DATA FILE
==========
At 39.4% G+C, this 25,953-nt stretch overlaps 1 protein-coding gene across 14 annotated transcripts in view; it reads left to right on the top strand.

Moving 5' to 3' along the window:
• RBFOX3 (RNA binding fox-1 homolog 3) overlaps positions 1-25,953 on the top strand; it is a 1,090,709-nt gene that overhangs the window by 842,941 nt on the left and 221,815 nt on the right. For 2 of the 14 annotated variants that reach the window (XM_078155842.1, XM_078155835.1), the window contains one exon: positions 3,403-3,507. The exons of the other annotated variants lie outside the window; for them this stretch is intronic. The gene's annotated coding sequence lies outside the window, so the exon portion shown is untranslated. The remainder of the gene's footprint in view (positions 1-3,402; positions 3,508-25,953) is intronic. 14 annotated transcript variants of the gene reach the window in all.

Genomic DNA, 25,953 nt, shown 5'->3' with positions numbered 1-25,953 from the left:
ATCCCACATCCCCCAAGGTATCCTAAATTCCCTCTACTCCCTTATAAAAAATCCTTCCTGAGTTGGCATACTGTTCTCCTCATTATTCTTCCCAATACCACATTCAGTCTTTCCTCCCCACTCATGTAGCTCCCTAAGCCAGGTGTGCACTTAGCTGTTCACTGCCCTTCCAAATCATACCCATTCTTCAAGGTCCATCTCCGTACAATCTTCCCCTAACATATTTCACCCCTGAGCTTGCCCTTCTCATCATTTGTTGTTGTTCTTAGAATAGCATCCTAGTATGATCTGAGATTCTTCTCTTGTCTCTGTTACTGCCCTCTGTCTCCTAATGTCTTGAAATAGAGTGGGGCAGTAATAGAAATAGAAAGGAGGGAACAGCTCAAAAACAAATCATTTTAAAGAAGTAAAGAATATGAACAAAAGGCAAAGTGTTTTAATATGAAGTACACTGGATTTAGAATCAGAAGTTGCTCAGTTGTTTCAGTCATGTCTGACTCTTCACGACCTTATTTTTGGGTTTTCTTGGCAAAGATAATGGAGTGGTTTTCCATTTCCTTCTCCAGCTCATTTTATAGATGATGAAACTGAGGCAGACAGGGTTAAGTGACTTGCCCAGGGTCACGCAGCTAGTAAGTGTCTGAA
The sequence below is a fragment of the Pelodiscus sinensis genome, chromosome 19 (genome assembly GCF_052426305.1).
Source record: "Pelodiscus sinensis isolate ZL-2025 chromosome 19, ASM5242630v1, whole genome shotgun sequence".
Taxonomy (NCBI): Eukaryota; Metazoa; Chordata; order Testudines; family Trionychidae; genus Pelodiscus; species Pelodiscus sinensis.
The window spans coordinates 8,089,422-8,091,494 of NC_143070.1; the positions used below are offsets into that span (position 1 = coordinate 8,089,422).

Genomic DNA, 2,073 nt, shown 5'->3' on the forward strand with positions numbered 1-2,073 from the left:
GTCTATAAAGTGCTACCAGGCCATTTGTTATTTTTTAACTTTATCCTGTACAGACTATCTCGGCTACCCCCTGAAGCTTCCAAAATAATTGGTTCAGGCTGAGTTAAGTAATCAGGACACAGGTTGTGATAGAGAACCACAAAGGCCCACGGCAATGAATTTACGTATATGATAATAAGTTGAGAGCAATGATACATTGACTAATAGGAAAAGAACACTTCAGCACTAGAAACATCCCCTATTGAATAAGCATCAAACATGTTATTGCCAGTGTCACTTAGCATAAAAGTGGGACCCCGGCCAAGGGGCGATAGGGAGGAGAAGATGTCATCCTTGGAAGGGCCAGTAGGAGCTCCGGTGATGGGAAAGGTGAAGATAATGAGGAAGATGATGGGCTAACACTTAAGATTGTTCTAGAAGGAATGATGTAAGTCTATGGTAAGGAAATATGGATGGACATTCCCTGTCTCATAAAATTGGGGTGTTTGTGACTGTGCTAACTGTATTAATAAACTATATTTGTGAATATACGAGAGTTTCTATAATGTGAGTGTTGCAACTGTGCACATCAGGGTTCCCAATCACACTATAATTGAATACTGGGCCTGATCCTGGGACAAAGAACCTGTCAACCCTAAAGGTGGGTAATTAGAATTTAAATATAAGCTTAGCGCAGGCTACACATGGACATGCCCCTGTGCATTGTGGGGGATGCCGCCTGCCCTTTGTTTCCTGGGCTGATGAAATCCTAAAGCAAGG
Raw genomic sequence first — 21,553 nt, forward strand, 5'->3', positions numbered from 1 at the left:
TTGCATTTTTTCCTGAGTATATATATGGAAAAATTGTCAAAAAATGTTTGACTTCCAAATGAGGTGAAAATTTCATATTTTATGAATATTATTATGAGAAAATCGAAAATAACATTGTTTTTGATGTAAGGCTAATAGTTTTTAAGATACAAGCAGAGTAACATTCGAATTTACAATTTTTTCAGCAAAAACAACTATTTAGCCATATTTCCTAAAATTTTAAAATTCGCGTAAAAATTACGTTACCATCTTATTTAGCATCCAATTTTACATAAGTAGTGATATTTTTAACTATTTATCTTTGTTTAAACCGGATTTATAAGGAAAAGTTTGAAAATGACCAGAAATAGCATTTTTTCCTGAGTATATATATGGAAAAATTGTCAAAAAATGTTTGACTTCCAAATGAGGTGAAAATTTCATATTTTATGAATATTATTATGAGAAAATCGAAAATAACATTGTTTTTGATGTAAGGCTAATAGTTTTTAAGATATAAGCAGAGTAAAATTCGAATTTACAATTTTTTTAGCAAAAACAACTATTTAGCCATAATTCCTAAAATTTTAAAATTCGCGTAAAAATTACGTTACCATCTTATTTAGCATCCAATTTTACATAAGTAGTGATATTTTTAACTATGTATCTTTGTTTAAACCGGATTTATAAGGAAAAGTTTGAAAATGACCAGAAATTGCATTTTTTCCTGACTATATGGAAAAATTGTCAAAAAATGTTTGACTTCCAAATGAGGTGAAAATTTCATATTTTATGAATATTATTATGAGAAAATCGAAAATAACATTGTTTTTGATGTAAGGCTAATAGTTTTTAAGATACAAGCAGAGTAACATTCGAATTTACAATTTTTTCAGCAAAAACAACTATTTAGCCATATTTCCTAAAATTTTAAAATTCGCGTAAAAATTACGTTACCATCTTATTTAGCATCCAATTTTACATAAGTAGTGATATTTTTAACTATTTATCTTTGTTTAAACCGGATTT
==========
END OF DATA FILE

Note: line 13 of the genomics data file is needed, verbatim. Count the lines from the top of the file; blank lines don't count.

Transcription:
TTGCATTTTTTCCTGAGTATATATATGGAAAAATTGTCAAAAAATGTTTGACTTCCAAATGAGGTGAAAATTTCATATTTTATGAATATTATTATGAGAAAATCGAAAATAACATTGTTTTTGATGTAAGGCTAATAGTTTTTAAGATACAAGCAGAGTAACATTCGAATTTACAATTTTTTCAGCAAAAACAACTATTTAGCCATATTTCCTAAAATTTTAAAATTCGCGTAAAAATTACGTTACCATCTTATTTAGCATCCAATTTTACATAAGTAGTGATATTTTTAACTATTTATCTTTGTTTAAACCGGATTTATAAGGAAAAGTTTGAAAATGACCAGAAATAGCATTTTTTCCTGAGTATATATATGGAAAAATTGTCAAAAAATGTTTGACTTCCAAATGAGGTGAAAATTTCATATTTTATGAATATTATTATGAGAAAATCGAAAATAACATTGTTTTTGATGTAAGGCTAATAGTTTTTAAGATATAAGCAGAGTAAAATTCGAATTTACAATTTTTTTAGCAAAAACAACTATTTAGCCATAATTCCTAAAATTTTAAAATTCGCGTAAAAATTACGTTACCATCTTATTTAGCATCCAATTTTACATAAGTAGTGATATTTTTAACTATGTATCTTTGTTTAAACCGGATTTATAAGGAAAAGTTTGAAAATGACCAGAAATTGCATTTTTTCCTGACTATATGGAAAAATTGTCAAAAAATGTTTGACTTCCAAATGAGGTGAAAATTTCATATTTTATGAATATTATTATGAGAAAATCGAAAATAACATTGTTTTTGATGTAAGGCTAATAGTTTTTAAGATACAAGCAGAGTAACATTCGAATTTACAATTTTTTCAGCAAAAACAACTATTTAGCCATATTTCCTAAAATTTTAAAATTCGCGTAAAAATTACGTTACCATCTTATTTAGCATCCAATTTTACATAAGTAGTGATATTTTTAACTATTTATCTTTGTTTAAACCGGATTT